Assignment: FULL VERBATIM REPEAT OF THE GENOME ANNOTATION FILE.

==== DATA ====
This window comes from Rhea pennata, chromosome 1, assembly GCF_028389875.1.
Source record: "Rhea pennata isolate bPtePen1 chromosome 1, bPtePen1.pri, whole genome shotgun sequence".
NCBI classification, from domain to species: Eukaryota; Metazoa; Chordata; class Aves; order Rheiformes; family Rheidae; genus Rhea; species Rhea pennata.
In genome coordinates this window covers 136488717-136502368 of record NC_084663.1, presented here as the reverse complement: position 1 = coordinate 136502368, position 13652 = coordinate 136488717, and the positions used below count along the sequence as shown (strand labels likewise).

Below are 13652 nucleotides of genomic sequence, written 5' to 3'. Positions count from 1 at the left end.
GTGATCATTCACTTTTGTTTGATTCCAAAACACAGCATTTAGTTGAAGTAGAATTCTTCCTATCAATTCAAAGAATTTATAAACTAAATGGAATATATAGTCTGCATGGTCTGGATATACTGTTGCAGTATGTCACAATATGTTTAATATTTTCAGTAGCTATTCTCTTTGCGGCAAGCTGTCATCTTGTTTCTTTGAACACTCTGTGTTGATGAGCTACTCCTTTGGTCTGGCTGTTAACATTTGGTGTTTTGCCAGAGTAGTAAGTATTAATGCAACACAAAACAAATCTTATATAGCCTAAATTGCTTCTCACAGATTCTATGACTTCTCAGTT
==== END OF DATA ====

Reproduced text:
This window comes from Rhea pennata, chromosome 1, assembly GCF_028389875.1.
Source record: "Rhea pennata isolate bPtePen1 chromosome 1, bPtePen1.pri, whole genome shotgun sequence".
NCBI classification, from domain to species: Eukaryota; Metazoa; Chordata; class Aves; order Rheiformes; family Rheidae; genus Rhea; species Rhea pennata.
In genome coordinates this window covers 136488717-136502368 of record NC_084663.1, presented here as the reverse complement: position 1 = coordinate 136502368, position 13652 = coordinate 136488717, and the positions used below count along the sequence as shown (strand labels likewise).

Below are 13652 nucleotides of genomic sequence, written 5' to 3'. Positions count from 1 at the left end.
GTGATCATTCACTTTTGTTTGATTCCAAAACACAGCATTTAGTTGAAGTAGAATTCTTCCTATCAATTCAAAGAATTTATAAACTAAATGGAATATATAGTCTGCATGGTCTGGATATACTGTTGCAGTATGTCACAATATGTTTAATATTTTCAGTAGCTATTCTCTTTGCGGCAAGCTGTCATCTTGTTTCTTTGAACACTCTGTGTTGATGAGCTACTCCTTTGGTCTGGCTGTTAACATTTGGTGTTTTGCCAGAGTAGTAAGTATTAATGCAACACAAAACAAATCTTATATAGCCTAAATTGCTTCTCACAGATTCTATGACTTCTCAGTT